Bauwelt 31, October 15, 1993, page 2094.

"It seems to me that not making architecture is one way of making it."                                          

The influence of a great architect can be measured not so much by the quantity of imitators he inspires as by his capacity to open new doors, to ask new questions, to become, for his contemporaries, students and successors, an essential point of reference in their own investigations. This is at least the case of the Spanish modernist Alejandro de la Sota, who will be 80 years old this October 20th.

For the extraordinary present generation of Spanish architects, the work of De la Sota is not so much a model as the riddle around which much of their own work revolves. The enigmatic minimalism of Albert Viaplana & Helio Piñón, the restrained elegance of Esteve Bonell, Jordi Garcés & Enric Soria, Pep Llinás, Mariano Bayón, or Carlos Puente & Victor Lopez Cotelo, the experimental lyricism of Manuel Gallego or Juan Navarro, all would be unthinkable without the example of Alejandro de la Sota before them. With a handful of others, including F.J. Sáenz de Oiza and the late J.A. Coderch, De la Sota kept the modern tradition alive in Spain after the Civil War, with the surprising result that Spain today is closer to the sources and spirit of the modern movement than any other European country.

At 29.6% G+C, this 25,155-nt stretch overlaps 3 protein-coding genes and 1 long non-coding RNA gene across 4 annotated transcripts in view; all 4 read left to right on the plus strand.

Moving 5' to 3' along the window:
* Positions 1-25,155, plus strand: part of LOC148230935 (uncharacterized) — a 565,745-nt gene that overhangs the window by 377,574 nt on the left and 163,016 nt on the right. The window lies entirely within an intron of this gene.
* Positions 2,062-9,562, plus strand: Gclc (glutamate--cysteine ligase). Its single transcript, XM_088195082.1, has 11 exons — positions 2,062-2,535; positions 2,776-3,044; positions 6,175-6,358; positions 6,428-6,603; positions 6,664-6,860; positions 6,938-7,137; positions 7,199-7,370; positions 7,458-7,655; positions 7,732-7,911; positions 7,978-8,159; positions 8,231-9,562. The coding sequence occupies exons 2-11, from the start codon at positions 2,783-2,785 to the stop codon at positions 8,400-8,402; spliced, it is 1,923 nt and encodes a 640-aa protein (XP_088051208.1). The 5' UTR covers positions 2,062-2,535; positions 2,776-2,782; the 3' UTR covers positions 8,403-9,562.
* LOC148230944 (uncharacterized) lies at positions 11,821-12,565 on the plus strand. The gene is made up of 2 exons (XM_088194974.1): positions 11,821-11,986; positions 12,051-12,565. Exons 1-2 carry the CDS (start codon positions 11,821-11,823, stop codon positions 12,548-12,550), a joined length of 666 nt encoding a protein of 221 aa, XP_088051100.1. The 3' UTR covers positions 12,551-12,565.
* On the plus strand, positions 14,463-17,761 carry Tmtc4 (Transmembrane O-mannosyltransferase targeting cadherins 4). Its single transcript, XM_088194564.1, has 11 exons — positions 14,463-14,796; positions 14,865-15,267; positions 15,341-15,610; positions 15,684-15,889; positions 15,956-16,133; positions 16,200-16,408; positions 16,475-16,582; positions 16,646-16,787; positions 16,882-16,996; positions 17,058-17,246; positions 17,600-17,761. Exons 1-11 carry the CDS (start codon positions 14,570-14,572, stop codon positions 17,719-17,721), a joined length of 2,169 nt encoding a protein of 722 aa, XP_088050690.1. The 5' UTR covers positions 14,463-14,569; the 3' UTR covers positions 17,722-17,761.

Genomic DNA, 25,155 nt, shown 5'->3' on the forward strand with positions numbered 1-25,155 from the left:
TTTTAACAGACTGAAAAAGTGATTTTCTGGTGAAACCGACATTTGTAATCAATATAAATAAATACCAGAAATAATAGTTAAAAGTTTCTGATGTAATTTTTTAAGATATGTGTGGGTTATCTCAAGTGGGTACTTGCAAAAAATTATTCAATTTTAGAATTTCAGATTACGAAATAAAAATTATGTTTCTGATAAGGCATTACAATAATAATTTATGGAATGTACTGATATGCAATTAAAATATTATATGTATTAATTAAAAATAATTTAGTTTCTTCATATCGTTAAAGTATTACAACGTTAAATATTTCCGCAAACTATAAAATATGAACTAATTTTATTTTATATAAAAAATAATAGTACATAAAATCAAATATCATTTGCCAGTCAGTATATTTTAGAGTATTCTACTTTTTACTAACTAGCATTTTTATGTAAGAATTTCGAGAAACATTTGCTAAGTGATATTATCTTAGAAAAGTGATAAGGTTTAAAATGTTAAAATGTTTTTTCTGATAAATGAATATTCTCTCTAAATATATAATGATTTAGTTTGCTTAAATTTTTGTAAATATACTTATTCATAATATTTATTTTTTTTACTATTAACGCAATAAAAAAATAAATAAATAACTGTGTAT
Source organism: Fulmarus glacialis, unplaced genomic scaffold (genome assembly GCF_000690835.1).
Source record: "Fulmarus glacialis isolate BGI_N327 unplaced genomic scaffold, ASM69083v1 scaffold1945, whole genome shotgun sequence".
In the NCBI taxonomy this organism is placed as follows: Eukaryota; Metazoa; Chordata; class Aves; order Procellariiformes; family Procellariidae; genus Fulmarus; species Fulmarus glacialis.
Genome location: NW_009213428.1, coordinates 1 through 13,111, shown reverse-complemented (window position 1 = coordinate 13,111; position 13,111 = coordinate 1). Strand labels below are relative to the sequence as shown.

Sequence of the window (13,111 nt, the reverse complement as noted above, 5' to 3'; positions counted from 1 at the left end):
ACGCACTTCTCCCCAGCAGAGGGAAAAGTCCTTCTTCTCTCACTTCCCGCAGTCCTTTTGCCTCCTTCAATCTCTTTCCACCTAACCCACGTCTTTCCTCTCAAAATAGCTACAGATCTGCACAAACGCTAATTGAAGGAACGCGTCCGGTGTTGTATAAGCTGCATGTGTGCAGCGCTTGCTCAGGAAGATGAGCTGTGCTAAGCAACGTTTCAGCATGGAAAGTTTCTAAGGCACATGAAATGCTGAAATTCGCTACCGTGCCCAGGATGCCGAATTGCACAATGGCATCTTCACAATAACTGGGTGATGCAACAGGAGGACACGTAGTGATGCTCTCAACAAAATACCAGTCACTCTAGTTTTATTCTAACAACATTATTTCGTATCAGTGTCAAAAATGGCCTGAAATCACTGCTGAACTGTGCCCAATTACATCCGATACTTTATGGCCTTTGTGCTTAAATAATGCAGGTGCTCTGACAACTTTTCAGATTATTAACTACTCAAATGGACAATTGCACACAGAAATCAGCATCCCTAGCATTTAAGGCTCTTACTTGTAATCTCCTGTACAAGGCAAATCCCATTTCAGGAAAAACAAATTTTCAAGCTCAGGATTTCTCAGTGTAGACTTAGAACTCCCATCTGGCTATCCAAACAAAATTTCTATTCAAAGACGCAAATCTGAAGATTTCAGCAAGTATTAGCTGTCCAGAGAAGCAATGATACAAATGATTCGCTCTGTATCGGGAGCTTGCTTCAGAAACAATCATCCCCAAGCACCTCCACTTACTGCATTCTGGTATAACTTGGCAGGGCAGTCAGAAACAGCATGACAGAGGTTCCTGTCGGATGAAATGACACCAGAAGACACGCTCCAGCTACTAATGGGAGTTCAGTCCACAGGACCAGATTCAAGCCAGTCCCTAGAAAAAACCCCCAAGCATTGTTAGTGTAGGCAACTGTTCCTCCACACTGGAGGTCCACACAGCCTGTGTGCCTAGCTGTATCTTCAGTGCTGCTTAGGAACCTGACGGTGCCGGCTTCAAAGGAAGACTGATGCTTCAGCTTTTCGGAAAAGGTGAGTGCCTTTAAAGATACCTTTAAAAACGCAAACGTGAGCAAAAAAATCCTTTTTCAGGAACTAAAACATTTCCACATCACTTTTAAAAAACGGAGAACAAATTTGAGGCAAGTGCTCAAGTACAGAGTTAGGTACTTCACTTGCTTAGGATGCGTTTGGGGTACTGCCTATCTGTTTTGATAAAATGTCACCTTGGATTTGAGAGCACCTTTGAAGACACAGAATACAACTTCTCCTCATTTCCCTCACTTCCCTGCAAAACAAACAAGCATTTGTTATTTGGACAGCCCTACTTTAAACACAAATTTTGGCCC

Perhaps the secret of De la Sota's particular blend of functionalism and tectonic honesty lies in the fact that he studied mathematics before graduating from the Madrid School of Architecture in 1941. It is with the elegant reductive rigor of a mathematical proof that he designs. "Clarity! And light, more light!": this is his idea of representational gestures in an architecture which aspires to be nothing more than "a cube that works".

His most famous building, for the Civil Government in Tarragona (1954-57), applies this mathematical elegance to an expressive cascade of balconies carved out of the marble cube of the massing. In the Maravillas School Gymnasium (Madrid, 1961) the expression is purely tectonic, in the steel trusses which cradle classrooms over the gymnasium floor. The architect's hand seems to disappear entirely in his late works, such as the León Post Office (1981), with its rigorous application of Robertson metal panel cladding inside and out. Here, in a fascinating game of absence and presence, a technique which seems totally transparent becomes totally opaque.

De la Sota's native province of Galicia is a land of mists and mystery, where appearances can be deceiving. Perhaps some of the more elusive and oracular qualities of his work reflect these origins. But at the same time, the apparently simple dignity of his work, its sober, dry playfulness, is unmistakably Spanish in character: we think of the paintings of Velázquez, Felipe II's Escorial, or even contemporary artists such as Jorge Oteiza and Luis Buñuel. De la Sota's tectonic metaphysics is often compared to that of Mies van der Rohe, but this similarity also reveals his differences: a spirituality closer to the brilliant light and shadows of the desert than the refracted light of the forest, closer to the dense clarity of stone than the weightless transcendence of glass and steel.